The destroyed site looked very familiar to North Korea’s Yongbyon nuclear reactor, and is thought to have been designed to produce enough weapons-grade plutonium for one to two nuclear bombs per year. The Syrians quickly removed the debris, built over the site, and cleaned-up two other connected sites. A high-level Iranian defector claims that Iran paid the North Koreans $1-2 billion to build the site. It has also been reported that Syria received 45 tons of North Korean yellowcake in 2007. Satellite photos have identified other facilities connected to the reactor, including one hidden site in Masyaf, which happens to be one of the spots that Iraqi WMD was reported to have been shipped to.
The IAEA’s report on Syria means the Assad regime is in violation of the Nuclear Non-Proliferation Treaty. Syria now says it will fully cooperate, but Secretary of State Clinton is calling for a stronger international response to the regime’s violence against its people. It is unlikely that the U.S. will miss this opportunity to push for international punishment on Syria.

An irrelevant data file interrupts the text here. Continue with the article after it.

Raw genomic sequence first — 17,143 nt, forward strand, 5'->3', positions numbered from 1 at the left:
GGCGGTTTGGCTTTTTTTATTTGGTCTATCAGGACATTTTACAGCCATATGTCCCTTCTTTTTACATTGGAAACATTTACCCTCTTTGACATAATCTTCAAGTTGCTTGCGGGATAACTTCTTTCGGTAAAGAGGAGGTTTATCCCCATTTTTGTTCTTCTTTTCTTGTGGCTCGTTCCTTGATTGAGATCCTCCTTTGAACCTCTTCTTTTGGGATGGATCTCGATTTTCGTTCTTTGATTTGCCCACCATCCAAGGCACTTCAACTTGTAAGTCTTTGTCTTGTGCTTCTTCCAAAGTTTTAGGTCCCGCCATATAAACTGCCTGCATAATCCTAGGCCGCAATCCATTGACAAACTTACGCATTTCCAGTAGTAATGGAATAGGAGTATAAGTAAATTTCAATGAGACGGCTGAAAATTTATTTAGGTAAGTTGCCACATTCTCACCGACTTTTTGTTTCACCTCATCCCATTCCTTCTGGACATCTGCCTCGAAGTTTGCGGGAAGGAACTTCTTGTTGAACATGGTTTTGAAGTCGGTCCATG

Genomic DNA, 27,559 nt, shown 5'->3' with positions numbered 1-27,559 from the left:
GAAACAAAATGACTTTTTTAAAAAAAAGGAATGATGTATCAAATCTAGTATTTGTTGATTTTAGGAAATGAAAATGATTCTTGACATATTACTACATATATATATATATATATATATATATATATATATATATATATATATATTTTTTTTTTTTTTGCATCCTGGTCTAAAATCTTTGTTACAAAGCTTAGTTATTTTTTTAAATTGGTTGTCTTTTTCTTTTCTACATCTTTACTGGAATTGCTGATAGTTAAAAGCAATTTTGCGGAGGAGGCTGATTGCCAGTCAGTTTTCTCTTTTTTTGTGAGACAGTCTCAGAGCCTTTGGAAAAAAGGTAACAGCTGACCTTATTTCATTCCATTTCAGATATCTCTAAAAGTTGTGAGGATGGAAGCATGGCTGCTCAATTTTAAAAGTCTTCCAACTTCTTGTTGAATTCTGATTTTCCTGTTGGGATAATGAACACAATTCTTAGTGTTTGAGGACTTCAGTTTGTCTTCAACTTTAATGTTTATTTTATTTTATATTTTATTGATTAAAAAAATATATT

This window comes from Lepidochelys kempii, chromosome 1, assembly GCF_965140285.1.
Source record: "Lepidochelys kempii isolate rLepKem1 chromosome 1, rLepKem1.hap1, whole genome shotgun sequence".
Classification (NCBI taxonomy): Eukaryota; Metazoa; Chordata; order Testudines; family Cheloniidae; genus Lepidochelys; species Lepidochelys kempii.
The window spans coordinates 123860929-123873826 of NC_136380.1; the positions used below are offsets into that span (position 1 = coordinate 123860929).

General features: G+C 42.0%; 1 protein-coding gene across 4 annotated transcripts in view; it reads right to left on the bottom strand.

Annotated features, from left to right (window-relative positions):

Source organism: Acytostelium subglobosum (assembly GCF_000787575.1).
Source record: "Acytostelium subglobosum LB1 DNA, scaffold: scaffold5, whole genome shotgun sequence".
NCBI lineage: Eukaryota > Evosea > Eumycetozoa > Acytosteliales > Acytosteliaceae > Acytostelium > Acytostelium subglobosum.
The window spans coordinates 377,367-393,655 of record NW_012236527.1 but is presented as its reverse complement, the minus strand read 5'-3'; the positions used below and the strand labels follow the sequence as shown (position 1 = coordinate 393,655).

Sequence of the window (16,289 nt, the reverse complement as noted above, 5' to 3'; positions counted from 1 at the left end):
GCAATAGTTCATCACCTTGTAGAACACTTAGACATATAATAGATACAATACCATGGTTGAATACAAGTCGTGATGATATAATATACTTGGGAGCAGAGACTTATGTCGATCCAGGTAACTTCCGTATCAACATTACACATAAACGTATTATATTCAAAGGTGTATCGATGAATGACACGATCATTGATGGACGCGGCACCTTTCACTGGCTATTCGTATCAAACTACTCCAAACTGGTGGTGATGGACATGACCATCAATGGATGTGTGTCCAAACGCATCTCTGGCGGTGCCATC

The IAEA’s findings should remove any doubt that Iran seeks to, at the very least, achieve the ability to produce and use nuclear weapons. It is unclear if Syria is still seeking nuclear weapons since the Israeli attack, but it is unthinkable that the Iranian regime would not share its technology with its best ally. If the IAEA’s reports don’t force international action, then it is frightening to think how far Iran and Syria will go with impunity.